Autonomous Vehicle Didn't Understand Human Error
If you look in your AAA Las Vegas travel guide, you will find multiple shuttle routes leading to many of the city's top attractions, such as the Neon Museum, Stratosphere Tower or Hoover Dam. Now, AAA has partnered with a couple of French companies that manufacture and run public bus systems in the city to launch the first "driverless shuttle" bus. The bright blue, bubble shaped autonomous vehicles can't be missed as the decorative body panels read, "The Future Is Here" and "Hop On with AAA".
Sponsors of the downtown transportation project are providing free rides for residents and tourists to raise money for the Las Vegas Victims Fund that was established after the October 1 mass shooting at the site of a country music festival adjacent to the Mandalay Bay Resort and Casino. AAA of Northern California, Nevada & Utah has agreed to donate $1 for each person who tries out the new transportation system. Sponsors say this is the first autonomous vehicle to offer rides to the U.S. public in live traffic, which also makes it the newest tourist attraction in Sin City.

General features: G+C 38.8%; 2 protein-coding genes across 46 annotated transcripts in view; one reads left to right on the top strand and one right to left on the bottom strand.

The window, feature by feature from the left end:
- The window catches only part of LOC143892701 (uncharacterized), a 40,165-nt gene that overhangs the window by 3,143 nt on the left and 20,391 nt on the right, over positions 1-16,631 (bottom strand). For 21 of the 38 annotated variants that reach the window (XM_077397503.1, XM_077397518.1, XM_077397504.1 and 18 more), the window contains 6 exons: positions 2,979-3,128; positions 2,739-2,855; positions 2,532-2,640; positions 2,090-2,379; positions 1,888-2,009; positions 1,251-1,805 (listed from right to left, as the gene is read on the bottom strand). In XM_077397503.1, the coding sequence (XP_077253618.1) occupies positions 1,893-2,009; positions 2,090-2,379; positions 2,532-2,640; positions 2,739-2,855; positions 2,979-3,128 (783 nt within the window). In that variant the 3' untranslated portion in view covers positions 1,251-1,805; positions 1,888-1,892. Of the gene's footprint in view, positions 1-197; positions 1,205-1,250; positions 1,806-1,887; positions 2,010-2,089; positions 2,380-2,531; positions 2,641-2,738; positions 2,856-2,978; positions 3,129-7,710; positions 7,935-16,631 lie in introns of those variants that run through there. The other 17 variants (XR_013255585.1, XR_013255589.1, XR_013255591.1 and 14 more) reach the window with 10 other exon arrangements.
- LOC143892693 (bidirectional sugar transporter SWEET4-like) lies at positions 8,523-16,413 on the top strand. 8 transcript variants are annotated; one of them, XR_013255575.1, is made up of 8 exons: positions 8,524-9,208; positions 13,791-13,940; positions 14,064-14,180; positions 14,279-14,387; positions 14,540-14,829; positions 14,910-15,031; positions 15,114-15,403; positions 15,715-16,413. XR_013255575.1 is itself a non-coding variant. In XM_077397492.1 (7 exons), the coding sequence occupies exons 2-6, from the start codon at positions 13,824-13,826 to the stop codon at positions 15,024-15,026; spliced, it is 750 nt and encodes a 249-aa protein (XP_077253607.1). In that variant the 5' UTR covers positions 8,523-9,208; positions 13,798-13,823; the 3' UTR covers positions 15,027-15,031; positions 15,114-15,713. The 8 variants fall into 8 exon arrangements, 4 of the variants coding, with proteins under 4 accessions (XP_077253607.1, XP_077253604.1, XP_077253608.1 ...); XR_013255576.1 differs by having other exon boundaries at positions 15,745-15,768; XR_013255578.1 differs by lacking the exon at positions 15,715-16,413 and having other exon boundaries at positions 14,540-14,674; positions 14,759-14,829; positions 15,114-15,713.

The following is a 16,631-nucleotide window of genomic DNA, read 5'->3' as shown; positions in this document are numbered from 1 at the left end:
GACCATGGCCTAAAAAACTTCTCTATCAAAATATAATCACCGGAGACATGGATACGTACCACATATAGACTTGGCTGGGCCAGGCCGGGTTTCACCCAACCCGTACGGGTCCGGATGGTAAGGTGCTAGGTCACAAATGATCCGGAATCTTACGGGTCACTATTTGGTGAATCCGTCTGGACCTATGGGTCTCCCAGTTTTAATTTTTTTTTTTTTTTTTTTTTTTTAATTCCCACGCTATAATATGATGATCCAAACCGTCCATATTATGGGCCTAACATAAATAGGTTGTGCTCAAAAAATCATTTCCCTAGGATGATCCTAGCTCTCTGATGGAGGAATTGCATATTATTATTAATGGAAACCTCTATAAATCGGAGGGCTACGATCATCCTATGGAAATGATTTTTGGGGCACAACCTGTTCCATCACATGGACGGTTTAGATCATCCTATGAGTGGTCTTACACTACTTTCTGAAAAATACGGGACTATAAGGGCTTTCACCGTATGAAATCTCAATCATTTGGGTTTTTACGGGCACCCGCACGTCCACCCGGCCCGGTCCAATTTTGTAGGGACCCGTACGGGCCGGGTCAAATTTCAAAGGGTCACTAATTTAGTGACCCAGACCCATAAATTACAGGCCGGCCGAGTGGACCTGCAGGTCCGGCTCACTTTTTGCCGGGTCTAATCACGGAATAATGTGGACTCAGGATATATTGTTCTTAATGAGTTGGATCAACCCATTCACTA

The nimble fifteen-foot shuttle bus was manufactured in France by Navya and designed to carry eight passengers along a designated route. Shuttle operator Keolis commented before its initial run that the driverless bus is programmed to stop on a dime if it detects a person, vehicle or animal in its path. Hours after service began an incident put autonomous braking to the test. A delivery truck stopped in its path and the bus came to a safe stop. Unfortunately, the software was not programmed for the stopped vehicle to suddenly back up.
None of the passengers was injured in the first accident for the self-driving shuttle being used in the pilot project. The driver of the delivery truck was cited by authorities. The city plans to continue with the project once the shuttle is repaired. But, it makes you wonder, "Is artificial intelligence really ready to coexist with human error?"